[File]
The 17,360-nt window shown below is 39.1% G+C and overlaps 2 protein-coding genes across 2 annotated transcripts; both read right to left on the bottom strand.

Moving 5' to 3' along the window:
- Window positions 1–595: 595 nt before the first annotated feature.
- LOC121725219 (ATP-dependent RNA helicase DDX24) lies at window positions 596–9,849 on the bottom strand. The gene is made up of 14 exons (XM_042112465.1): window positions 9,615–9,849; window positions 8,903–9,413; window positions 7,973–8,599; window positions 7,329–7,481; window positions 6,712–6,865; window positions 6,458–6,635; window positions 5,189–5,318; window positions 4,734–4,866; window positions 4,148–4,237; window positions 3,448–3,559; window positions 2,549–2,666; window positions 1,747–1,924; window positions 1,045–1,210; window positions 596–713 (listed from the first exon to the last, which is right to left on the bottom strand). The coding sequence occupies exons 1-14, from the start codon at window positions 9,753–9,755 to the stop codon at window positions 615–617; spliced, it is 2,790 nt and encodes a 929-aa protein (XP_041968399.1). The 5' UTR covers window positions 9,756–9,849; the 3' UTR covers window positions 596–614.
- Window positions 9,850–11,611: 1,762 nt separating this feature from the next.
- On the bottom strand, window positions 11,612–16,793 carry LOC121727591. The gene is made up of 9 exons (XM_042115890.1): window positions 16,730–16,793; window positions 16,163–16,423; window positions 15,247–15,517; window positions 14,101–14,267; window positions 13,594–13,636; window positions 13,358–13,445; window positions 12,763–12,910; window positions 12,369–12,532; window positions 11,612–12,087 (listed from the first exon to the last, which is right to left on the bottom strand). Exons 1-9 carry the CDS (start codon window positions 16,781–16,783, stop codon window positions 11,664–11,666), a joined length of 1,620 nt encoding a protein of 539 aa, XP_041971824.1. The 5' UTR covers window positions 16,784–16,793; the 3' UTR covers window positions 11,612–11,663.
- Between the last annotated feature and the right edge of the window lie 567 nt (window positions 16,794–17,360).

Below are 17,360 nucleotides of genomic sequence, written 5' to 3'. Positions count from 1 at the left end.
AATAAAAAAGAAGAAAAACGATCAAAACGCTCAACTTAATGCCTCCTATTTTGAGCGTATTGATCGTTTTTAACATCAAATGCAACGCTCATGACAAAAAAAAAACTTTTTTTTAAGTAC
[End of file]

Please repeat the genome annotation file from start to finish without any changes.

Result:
The 17,360-nt window shown below is 39.1% G+C and overlaps 2 protein-coding genes across 2 annotated transcripts; both read right to left on the bottom strand.

Moving 5' to 3' along the window:
- Window positions 1–595: 595 nt before the first annotated feature.
- LOC121725219 (ATP-dependent RNA helicase DDX24) lies at window positions 596–9,849 on the bottom strand. The gene is made up of 14 exons (XM_042112465.1): window positions 9,615–9,849; window positions 8,903–9,413; window positions 7,973–8,599; window positions 7,329–7,481; window positions 6,712–6,865; window positions 6,458–6,635; window positions 5,189–5,318; window positions 4,734–4,866; window positions 4,148–4,237; window positions 3,448–3,559; window positions 2,549–2,666; window positions 1,747–1,924; window positions 1,045–1,210; window positions 596–713 (listed from the first exon to the last, which is right to left on the bottom strand). The coding sequence occupies exons 1-14, from the start codon at window positions 9,753–9,755 to the stop codon at window positions 615–617; spliced, it is 2,790 nt and encodes a 929-aa protein (XP_041968399.1). The 5' UTR covers window positions 9,756–9,849; the 3' UTR covers window positions 596–614.
- Window positions 9,850–11,611: 1,762 nt separating this feature from the next.
- On the bottom strand, window positions 11,612–16,793 carry LOC121727591. The gene is made up of 9 exons (XM_042115890.1): window positions 16,730–16,793; window positions 16,163–16,423; window positions 15,247–15,517; window positions 14,101–14,267; window positions 13,594–13,636; window positions 13,358–13,445; window positions 12,763–12,910; window positions 12,369–12,532; window positions 11,612–12,087 (listed from the first exon to the last, which is right to left on the bottom strand). Exons 1-9 carry the CDS (start codon window positions 16,781–16,783, stop codon window positions 11,664–11,666), a joined length of 1,620 nt encoding a protein of 539 aa, XP_041971824.1. The 5' UTR covers window positions 16,784–16,793; the 3' UTR covers window positions 11,612–11,663.
- Between the last annotated feature and the right edge of the window lie 567 nt (window positions 16,794–17,360).

Below are 17,360 nucleotides of genomic sequence, written 5' to 3'. Positions count from 1 at the left end.
AATAAAAAAGAAGAAAAACGATCAAAACGCTCAACTTAATGCCTCCTATTTTGAGCGTATTGATCGTTTTTAACATCAAATGCAACGCTCATGACAAAAAAAAAACTTTTTTTTAAGTAC